Lithuania, a small Baltic country of fewer than 3 million people, is a touristic haven and an active trader on the world scene, exporting some €20 billion of goods and services, mostly to Russia but other countries too, including China. It is considered a high-income country by the World Bank, with a per capita GNI (income divided by population) of $15,000 a year. In May 2021, when Lithuania pulled out of the so-called 17+1 diplomatic format that is used by China to engage with Central and Eastern European countries, a veritable David vs. Goliath battle began between giant China and tiny Lithuania.
Tensions escalated further when Lithuania and Taiwan opened diplomatic relations. When a “Taiwanese Representative Office” was opened in Lithuania’s capital, Vilnius, China claimed that this was in breach of Lithuania’s “One China” policy.
But this move brought an unexpected bonus for Lithuania: Four days ago, Taiwan announced a $200 million investment plan that raised the prospect of co-operation on microchips production – an area where Europe has so far remained woefully behind the US and China despite repeated attempts by European business leaders in South Korea and Taiwan. Taiwan has historically restricted cooperation to strategic partners like the US and Japan in return for implicit assurances that they would come to Taiwan’s help in case of a military attack from China.
How the Lithuania-Taiwan new ties will play out
Taiwan’s investment plans in Lithuania are not yet finalized and a team of Taiwanese experts is expected to study them over the next few months but the promise is there. This unusual pair of Davids – Taiwan and Lithuania – rising up against the Chinese Goliath may signal an important breakthrough for the European digital industry. This matters, as Europe is suffering from a severe microchips shortage that has affected a range of major industries, including car production.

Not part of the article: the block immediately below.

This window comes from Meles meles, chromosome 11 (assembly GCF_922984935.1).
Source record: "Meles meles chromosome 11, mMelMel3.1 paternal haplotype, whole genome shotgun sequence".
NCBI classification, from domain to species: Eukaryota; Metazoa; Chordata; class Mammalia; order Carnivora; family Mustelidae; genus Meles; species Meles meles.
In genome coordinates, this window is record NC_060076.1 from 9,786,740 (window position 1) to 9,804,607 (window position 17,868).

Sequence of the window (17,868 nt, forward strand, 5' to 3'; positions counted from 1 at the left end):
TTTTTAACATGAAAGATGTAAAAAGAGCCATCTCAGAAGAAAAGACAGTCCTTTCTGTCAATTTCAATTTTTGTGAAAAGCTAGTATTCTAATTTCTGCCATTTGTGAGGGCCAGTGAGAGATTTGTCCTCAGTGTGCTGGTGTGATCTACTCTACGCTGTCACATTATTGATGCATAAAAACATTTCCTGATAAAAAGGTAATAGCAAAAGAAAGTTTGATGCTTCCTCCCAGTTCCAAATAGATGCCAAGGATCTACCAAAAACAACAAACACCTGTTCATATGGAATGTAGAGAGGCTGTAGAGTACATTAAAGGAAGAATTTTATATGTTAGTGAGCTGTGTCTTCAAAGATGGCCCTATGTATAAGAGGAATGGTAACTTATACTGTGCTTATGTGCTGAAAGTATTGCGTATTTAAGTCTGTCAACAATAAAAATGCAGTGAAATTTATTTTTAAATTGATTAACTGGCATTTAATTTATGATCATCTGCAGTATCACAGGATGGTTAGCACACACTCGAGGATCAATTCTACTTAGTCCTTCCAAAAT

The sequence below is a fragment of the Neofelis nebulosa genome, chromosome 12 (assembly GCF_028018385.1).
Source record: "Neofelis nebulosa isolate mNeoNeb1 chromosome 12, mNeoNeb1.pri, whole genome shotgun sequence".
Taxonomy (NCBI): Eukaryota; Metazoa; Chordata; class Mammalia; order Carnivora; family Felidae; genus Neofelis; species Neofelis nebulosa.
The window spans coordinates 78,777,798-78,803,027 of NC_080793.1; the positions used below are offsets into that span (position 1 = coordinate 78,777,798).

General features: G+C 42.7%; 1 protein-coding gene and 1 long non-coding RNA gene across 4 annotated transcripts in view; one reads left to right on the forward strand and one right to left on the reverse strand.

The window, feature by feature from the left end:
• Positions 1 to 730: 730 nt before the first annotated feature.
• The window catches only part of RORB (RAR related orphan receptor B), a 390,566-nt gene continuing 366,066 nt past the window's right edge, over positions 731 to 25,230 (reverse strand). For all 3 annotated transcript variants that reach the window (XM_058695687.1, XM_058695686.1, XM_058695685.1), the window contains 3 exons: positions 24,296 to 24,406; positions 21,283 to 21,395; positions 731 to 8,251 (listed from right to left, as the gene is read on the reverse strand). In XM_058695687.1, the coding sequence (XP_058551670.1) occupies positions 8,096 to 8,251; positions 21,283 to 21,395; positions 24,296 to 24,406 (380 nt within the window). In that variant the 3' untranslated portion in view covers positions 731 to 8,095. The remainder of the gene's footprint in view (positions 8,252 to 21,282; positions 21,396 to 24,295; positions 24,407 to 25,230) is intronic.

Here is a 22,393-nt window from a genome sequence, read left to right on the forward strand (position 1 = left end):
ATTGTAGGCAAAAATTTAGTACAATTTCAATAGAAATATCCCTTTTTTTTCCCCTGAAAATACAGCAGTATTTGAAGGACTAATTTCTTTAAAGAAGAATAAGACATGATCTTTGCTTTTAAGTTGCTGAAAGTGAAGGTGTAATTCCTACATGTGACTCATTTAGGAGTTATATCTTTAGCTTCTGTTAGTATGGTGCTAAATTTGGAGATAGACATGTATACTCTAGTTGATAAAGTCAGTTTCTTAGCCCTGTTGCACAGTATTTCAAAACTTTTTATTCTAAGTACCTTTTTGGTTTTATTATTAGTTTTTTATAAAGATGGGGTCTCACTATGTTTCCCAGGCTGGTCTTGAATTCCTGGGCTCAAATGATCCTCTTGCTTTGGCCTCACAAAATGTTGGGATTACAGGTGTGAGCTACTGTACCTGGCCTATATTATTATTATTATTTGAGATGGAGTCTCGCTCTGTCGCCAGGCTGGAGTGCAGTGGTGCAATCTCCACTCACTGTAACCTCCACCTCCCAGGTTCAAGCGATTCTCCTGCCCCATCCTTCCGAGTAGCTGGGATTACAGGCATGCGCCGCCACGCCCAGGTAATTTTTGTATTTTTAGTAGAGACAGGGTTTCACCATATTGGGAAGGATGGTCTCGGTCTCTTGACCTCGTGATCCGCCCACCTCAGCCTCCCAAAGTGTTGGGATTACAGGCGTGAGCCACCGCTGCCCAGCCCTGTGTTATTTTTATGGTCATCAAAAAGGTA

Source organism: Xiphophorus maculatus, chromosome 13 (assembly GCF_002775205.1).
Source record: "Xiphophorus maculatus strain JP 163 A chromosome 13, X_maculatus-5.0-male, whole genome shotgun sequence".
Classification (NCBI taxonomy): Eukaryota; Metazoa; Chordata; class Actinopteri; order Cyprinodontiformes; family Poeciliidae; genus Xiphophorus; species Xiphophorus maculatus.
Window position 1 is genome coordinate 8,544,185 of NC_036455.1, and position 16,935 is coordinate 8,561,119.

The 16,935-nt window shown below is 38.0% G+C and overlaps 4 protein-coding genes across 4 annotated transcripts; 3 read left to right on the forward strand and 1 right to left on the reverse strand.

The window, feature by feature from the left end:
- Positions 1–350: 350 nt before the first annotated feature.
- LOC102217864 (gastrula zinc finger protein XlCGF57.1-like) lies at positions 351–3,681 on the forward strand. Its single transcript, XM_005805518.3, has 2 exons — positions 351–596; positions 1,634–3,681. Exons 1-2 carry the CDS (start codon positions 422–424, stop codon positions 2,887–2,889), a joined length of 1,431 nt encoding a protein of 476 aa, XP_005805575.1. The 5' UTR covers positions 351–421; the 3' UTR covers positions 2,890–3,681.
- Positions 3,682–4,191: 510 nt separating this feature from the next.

For example, last year, Volkswagen suffered the highest fall in a decade as a result of microchip shortages and expects the first half of 2022 to remain “highly volatile and challenging” due to supply bottlenecks for semiconductors. Group deliveries fell 4.5%, and while Porsche and Seat showed growth, some brands were hard hit, VW brands were down 8% and Skoda 13%.
Irked by the warming ties between Taiwan and Lithuania (after all, China has never stopped seeing Taiwan as an integral part of China), China unleashed by the end of last year an economic war against Lithuania, extending its embargo on Lithuanian products to all European products with input from Lithuania. As a result, companies from several EU countries that depend on Lithuanian supply chains found their exports were blocked at Chinese ports. Beijing gave no official reasons but EU companies said they were given instructions to stop sourcing from Lithuania.
This, however, may well turn out to be a strategic mistake on the part of China, because, for the first time, the parameters changed in a dispute that had been so far largely ignored in Europe, appearing as a minor problem concerning only a small member of the Eurozone. Now, all of a sudden, the EU as a whole found itself involved.
A solid EU response won’t come easy as it lacks “coercion” instruments
French President Emmanuel Macron, who holds the rotating presidency of the EU over the first half of 2022, vowed solidarity earlier this week, saying “The targeted actions against Lithuania continue to worry us.” And a senior French government official assured “We will take action very quickly,”
But showing solidarity and going on goodwill visits to Vilnius is the easy part for European leaders. The hard part comes when instruments of coercion need to be brought to the negotiating table. And as of now, the EU basically has none. “The Lithuanian case is another example of a lack of instruments to fight against coercive practices,” said Franck Riester, an official in the office of the French Minister of Commerce.